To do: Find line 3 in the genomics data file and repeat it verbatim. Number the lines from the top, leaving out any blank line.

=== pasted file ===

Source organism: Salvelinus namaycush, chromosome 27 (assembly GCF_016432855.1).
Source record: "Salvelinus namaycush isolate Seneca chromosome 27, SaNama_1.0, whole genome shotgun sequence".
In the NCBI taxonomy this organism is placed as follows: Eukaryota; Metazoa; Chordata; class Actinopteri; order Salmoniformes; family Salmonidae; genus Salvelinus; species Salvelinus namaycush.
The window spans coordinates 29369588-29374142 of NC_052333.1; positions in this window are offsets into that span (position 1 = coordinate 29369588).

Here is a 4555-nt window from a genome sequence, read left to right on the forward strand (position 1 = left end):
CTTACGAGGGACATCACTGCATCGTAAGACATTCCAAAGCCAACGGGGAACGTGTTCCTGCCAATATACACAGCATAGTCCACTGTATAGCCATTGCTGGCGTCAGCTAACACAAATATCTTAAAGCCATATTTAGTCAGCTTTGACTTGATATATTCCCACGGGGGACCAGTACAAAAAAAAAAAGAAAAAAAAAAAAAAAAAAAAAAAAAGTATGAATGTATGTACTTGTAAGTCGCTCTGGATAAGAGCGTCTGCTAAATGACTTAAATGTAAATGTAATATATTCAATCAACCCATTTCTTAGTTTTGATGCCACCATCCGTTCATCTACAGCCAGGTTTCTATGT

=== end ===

In the NCBI taxonomy this organism is placed as follows: Eukaryota; Metazoa; Chordata; class Actinopteri; order Salmoniformes; family Salmonidae; genus Salvelinus; species Salvelinus namaycush.